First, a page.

It turns out that when Sen. John Arthur Smith, D-Deming, told New Mexico Political Report that a deal on capital outlay for capital outlay legislation and a tax package was near, he was very literal.
Gov. Susana Martinez announced in a press release Wednesday afternoon, just hours after Smith said a deal was near, that the two sides reached an agreement and that she will call a special session. It will be just the second special session that Martinez has called since being in office, the previous one in 2011 dealt with the required decennial redistricting.
The special session is tentatively scheduled for June 8, though Martinez’s office did not say it would for sure happen on that date.
The capital outlay package will be $295 million in size. The release from Martinez’s office said it will “fully fund” the economic development closing fund and fund $84 million in local infrastructure projects.
Capital outlay funding is largely used for infrastructure throughout the state as well as construction for senior centers, correctional facilities and more.
It isn’t just capital outlay; the bill also includes a tax package the restores the Unreimbursed Medical Expense Tax Deduction, which the governor’s office says is used by around 300,000 New Mexicans annually. Other tax credits include a U.S. Department of Defense Energy Gross Receipts Tax Deduction and re-enacting the Border Zone Trade-Support Gross Receipts Deductions.
One piece of the tax package that was not included was a tax incentive for trust funds, something that was heavily criticized by Democrats following the session.
A gasoline tax increase to pay for road projects is not included.
The release says there are sunsets on two of the deductions, though it does not say which.
The bill will also have $300,000 in funding for the Administrative Office of the Courts, after Martinez vetoed larger funding for the AOC. It will also include $4 million in funds for the Department of Health.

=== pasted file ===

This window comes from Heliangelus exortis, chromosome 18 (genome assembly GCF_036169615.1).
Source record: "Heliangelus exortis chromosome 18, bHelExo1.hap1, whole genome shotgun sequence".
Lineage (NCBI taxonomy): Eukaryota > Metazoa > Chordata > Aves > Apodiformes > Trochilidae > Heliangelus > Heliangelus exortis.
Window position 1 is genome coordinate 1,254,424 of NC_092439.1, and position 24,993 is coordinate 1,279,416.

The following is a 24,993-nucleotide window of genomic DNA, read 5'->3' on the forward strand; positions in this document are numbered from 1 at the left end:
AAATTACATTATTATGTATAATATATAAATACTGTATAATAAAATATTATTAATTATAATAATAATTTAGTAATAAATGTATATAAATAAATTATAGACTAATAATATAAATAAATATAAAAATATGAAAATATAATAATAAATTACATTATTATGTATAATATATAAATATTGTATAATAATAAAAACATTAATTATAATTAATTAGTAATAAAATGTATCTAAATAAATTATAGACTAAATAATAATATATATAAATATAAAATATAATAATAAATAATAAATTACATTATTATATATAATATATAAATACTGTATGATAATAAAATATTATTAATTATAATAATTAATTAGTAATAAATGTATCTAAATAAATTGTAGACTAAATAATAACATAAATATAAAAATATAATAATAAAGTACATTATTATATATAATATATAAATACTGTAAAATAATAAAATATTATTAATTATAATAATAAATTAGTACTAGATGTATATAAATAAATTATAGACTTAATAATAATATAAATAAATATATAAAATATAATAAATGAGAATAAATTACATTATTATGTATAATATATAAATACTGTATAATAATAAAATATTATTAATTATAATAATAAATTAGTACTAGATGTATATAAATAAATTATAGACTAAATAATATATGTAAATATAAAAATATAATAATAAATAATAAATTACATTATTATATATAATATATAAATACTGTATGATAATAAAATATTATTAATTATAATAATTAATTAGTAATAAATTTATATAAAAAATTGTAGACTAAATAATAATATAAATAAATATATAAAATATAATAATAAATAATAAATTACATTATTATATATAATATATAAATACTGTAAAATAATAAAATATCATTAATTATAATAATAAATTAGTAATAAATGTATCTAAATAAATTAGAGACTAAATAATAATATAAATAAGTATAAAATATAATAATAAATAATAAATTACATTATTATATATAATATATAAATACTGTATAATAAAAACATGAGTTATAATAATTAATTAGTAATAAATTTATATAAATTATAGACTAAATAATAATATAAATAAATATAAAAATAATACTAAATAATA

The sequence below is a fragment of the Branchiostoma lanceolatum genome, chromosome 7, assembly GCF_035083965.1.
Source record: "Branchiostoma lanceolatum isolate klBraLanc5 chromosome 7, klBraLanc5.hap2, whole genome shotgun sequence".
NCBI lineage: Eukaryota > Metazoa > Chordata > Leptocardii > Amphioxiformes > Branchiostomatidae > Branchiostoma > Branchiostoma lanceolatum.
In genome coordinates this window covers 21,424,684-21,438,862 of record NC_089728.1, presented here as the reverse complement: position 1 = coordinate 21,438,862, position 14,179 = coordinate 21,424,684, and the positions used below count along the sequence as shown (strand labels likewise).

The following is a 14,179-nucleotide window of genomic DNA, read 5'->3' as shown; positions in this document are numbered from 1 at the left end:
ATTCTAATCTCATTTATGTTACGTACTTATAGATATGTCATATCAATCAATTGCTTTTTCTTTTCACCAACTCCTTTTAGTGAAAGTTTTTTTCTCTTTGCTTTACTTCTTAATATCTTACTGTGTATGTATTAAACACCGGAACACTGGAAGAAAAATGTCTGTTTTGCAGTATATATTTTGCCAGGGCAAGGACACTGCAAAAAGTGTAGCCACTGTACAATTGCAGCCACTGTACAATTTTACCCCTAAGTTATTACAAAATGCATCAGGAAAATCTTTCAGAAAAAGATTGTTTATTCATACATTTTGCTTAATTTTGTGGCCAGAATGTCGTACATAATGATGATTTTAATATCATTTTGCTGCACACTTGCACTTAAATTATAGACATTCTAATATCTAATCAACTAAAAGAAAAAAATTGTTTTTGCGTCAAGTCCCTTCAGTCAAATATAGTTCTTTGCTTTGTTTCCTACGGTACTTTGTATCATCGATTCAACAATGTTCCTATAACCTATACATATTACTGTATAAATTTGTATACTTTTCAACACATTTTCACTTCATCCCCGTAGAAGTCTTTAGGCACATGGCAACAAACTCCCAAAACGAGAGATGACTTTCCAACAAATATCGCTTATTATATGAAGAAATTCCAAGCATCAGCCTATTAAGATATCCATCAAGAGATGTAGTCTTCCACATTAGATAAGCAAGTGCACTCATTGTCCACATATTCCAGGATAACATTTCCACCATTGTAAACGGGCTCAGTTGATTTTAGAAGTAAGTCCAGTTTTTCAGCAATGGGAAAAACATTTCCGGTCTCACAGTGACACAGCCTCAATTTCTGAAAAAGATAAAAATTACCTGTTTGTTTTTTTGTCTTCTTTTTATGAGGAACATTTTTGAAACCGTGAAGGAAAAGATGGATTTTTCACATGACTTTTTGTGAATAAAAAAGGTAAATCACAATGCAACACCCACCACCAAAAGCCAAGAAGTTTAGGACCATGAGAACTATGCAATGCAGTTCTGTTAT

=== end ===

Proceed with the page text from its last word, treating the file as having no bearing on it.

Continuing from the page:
Martinez said that the package will create jobs.
“We are prioritizing highway construction and other major infrastructure, which puts people to work immediately and lays a strong foundation for long-term economic growth,” Martinez said in a statement.
And it is absolutely critical that we make New Mexico more competitive for job creation by offering targeted incentives for businesses choosing to locate or expand in our state, and by focusing on the creation of new jobs and investment along our border and in the technology sector, while making it easier to start a small business and succeed.”
Smith, the chair of the Senate Finance Committee who headed negotiations for the Senate Democrats, also said it is a compromise.
“We’ve met in the middle, and this agreement addresses important needs throughout the state and will be good for the people of New Mexico,” he said.
Meanwhile, Speaker of the House Don Tripp, R-Socorro, highlighted what the package will mean for New Mexico’s roads.
“This agreement will ensure that we fix our aging roads and, at the same time, it includes the jobs package, which will encourage companies to set up shop in New Mexico and create high-tech jobs that our state needs,” he said.
House Minority Leader Brian Egolf, who was heavily critical of the actions by House Republicans in the past, said it will help all New Mexicans.
“I am very pleased, as are all House Democrats, that negotiations have been fruitful and have resulted in a capital outlay bill on which we can agree,” Egolf said. “When Representatives, Senators and the Governor work with a common purpose, the people of New Mexico win.”
Senate Minority Leader Stuart Ingle sponsored a bill related to the double-taxation of gas that will be included in the tax package.
“For the last few months, we have worked with the governor and leaders in both chambers to find middle ground, and that has resulted in a bipartisan agreement that not only creates jobs, but also addresses critical infrastructure needs,” Ingle said. “This is an agreement that every New Mexican can get behind.”
The special session is expected to last just one day since a deal has already been reached.
Correction: This story previously had the wrong quote attributed to Stuart Ingle. We regret the error.